Everyday I hear someone say that they can’t meditate because their mind is too busy or they just have too much going on in their heads. And I tell them, that’s okay. Because meditation isn’t about emptying our minds of thoughts. Rather, it is simply about being present with the thoughts that arise.
You see, it’s not our thoughts that cause us distress or unhappiness, but our attachment to the thoughts. We experience life through our mind, creating stories and fantasies that we believe as truth. We view our world through lenses coloured by judgement, preference, the past, future, or comparison. Perhaps you may notice or feel that your mind is constantly jumping from one thing to another, seeking ways to distract or avoid the difficult thoughts. And this stops us being present in the moment. This sense of attachment stops us from being able to enjoy everyday experiences.
Meditation allows us to be in a state of presence. When we allow ourselves a moment to step back and pause, we access a stillness within us which brings about joy, clarity, gratitude.
And the effects of meditation don’t just last for the duration of your practice. They permeate into everything you do. Your mental chatter slows down and you move beyond your thinking mind, becoming present and grateful of the world around you. Developing a regular practice of meditation helps to quieten the voice of your inner critic so that you can spend your time and energy doing the things that make you feel good.
And perhaps you still feel that your mind is too busy, or you could never sit in stillness? Well what about times when you’re reading, or listening to music, playing sport or painting? Is your mind too busy to engage in those activities? Does it sometimes feel like time stands still for you? Are you thinking of anything else in that moment? Like all things, we just need to train the muscles of the mind to become focused.
So next time you notice that your mind is racing, or you feel distracted or anxious, allow yourself a moment to pause and find stillness. Be present to whatever arises in that moment. Present to any thoughts, feelings, emotions. Recognise and accept each one as a transient, fleeting sensation.
And in this blissful moment of stillness, notice all of the wonders of life that we take for granted.
A Meditation to Find Stillness
If you’ve never tried meditation before, here is a really lovely and simple practice to follow. I’d recommend setting a timer for 3-5 minutes if this is your first time, but feel free to adjust this accordingly:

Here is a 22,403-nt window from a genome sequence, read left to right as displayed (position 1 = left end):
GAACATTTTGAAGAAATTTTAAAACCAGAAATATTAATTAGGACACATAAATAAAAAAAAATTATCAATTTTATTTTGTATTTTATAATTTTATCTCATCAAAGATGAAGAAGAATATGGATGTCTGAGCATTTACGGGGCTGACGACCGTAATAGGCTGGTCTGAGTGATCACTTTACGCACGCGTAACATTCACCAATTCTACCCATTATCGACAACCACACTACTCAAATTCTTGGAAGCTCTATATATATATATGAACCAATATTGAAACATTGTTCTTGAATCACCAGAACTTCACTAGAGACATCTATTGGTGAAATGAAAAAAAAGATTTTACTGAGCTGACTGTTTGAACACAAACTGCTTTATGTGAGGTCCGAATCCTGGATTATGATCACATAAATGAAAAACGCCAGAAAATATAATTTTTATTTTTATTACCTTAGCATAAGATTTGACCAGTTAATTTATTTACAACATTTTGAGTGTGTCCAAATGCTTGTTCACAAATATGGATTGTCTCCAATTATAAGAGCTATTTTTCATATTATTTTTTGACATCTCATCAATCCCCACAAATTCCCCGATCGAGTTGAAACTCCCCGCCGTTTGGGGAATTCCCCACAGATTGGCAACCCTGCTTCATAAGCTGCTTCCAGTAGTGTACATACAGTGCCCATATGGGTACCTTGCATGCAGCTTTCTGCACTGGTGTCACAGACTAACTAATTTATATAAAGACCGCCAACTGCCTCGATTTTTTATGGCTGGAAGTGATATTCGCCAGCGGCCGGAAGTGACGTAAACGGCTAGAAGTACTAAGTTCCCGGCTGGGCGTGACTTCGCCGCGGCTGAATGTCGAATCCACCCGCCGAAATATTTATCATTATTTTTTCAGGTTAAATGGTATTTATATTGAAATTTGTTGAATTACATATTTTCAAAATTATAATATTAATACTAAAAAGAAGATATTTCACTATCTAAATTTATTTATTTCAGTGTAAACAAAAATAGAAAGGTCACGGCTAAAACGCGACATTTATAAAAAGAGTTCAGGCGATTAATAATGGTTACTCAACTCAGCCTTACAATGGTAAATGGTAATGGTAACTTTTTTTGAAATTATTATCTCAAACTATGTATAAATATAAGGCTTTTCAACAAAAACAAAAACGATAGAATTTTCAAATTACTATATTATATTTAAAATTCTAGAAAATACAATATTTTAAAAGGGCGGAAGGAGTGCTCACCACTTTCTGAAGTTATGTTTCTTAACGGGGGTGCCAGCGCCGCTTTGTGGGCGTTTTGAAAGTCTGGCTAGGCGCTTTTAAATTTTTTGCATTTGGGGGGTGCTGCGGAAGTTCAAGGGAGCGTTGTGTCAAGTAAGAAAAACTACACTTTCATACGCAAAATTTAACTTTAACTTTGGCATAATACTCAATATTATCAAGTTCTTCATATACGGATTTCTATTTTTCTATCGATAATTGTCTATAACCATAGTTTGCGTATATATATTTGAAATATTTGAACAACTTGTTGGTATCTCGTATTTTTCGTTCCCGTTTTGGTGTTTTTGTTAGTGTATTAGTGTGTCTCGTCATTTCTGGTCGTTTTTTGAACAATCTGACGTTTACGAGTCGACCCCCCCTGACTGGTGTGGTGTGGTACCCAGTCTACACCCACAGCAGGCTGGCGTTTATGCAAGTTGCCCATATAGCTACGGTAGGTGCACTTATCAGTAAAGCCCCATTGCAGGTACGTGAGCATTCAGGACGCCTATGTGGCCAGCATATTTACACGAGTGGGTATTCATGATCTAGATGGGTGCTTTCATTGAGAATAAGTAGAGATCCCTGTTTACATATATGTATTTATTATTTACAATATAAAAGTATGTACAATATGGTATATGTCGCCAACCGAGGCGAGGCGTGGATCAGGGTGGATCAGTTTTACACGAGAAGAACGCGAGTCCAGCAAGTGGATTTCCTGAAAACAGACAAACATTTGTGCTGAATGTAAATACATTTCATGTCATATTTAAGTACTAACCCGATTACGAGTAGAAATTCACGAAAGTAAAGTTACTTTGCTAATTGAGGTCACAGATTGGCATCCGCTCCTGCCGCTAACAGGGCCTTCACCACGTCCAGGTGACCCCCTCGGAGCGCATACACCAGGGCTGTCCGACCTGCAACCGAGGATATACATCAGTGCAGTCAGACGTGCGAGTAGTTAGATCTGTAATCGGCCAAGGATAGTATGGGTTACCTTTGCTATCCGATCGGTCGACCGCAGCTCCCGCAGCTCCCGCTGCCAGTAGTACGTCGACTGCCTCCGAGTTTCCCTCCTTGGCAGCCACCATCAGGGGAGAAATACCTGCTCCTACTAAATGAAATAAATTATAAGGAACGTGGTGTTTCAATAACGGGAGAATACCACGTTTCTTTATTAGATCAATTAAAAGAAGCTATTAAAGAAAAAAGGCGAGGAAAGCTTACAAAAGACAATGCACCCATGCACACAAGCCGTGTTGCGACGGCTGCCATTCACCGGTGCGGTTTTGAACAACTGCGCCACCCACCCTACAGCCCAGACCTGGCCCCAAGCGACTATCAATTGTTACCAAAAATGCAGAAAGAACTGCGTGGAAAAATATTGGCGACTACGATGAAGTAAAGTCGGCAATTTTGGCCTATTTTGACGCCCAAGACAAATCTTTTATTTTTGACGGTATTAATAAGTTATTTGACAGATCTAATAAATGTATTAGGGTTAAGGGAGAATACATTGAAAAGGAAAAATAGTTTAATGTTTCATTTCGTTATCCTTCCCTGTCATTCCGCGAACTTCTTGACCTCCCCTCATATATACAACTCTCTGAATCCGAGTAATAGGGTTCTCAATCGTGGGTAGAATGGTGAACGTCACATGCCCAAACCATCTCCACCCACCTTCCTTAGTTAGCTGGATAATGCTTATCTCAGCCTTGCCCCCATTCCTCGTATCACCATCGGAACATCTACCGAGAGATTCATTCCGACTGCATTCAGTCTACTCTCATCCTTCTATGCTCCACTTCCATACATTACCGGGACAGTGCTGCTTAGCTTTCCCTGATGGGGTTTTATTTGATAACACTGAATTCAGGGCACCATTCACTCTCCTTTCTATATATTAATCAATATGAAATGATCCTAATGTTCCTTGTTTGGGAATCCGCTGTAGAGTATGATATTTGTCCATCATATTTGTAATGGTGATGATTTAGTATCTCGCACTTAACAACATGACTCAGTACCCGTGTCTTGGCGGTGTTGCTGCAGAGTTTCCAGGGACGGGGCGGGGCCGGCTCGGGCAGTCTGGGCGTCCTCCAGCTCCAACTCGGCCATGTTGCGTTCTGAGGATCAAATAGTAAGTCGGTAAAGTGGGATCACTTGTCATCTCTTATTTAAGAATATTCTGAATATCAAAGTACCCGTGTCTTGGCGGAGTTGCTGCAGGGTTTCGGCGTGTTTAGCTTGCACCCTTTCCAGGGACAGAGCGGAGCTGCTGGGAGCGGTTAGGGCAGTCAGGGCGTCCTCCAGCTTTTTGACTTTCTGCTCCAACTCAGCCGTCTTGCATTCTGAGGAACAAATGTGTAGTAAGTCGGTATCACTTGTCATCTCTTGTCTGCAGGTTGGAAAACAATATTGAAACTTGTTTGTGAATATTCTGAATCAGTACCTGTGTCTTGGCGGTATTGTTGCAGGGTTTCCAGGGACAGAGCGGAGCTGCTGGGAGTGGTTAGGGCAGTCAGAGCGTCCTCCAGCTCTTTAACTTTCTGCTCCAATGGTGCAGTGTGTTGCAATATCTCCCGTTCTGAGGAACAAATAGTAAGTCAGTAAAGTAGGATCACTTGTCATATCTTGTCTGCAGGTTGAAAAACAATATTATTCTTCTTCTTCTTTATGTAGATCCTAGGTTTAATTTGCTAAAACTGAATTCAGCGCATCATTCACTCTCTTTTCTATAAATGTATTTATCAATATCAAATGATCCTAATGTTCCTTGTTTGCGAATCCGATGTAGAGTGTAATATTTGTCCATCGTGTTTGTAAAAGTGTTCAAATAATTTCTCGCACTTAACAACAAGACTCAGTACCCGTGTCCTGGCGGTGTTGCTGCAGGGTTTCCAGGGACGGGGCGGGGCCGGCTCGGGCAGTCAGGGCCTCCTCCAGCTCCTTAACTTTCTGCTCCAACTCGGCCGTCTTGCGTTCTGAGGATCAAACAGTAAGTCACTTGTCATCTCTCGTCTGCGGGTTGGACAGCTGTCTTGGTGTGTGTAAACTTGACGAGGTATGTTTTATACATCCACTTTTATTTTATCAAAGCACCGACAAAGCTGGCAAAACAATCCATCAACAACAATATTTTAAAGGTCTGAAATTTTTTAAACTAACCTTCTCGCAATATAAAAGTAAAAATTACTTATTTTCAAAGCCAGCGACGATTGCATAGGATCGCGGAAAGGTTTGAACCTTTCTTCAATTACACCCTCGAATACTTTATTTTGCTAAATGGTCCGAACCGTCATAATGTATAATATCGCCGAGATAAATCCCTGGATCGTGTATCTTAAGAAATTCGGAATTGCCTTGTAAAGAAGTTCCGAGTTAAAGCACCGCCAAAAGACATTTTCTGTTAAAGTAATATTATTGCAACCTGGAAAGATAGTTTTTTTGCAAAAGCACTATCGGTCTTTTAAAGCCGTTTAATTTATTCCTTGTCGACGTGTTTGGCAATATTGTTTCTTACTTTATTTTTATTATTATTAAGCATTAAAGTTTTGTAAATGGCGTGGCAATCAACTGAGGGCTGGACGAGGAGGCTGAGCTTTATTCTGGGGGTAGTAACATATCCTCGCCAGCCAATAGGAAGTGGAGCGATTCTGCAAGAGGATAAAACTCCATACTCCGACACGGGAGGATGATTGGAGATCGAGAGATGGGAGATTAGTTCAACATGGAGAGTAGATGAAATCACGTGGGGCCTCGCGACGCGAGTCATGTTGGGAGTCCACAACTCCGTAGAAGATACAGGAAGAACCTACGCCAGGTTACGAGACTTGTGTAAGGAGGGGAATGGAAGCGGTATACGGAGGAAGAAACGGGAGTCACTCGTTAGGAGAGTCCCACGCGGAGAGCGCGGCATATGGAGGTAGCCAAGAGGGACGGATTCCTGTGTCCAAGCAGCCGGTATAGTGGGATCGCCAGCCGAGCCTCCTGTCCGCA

Set yourself up in a peaceful and comfortable environment
Create a space that feels like bliss where you know you won’t be disturbed for your practice.
Find a comfortable position
You may want to sit on a cushion, bolster or block or you may prefer to be seated on a chair with your arms and legs uncrossed. Either way, engage your stomach muscles and keep your back upright, but not too tight. Allow your shoulders to slide down your back and feel the crown of your head reaching to the sky. Be comfortable in your position.
Relax your body
Bring gentle awareness to how your body feels in this moment. Noticing any areas of tension, aches, pains or discomfort. Release and let go of any areas of tightness and tension. Continue to relax your body as you feel the sensations of warmth and heaviness spread across your body. Relax.
Tune into your breath
Bring your awareness to the natural flow of your breath. The breath in, and out. There’s no need to do anything or change anything, simply observe your own rhythm of breath. Notice where into your body you are breathing. Feel your breath in and out through your nose. Become aware of the rise and fall of your chest of belly. Sense where one breath ends, and another begins. The inhale. The exhale. The pauses.
Notice and Observe
Take a moment to notice how you feel in this moment? Are you tired, anxious, frustrated, calm, happy? What state is your mind in? Stay with these feelings for a moment, just being curious and non-judgmental about them. Allow yourself to be fully present with each feeling, thought, emotion time that arises.
As you watch your experience, notice your mind becoming peaceful, calm. Observe your worries, stresses, anxieties, fears melt away.
Continue for your set amount of time
Keep your attention on your breath, bringing your awareness back to the breath each time you notice that your mind has wandered.
Reawaken the body
Once your time is up, bring your awareness back to your body. Slowly and mindfully reawaken the body by wriggling some fingers and toes. Move your head from side to side and take a deep body stretch. Expand your awareness to the room around you and gently open your eyes.
Show gratitude towards yourself
Pause for a few moments taking in the experience of the practice and what may have come up for you. Take the time to smile and offer yourself some gratitude for showing up to practice and nurture your mind, body and soul.
If you would like to join us in some group meditations you can find us weekly at the following times:
Much love as always
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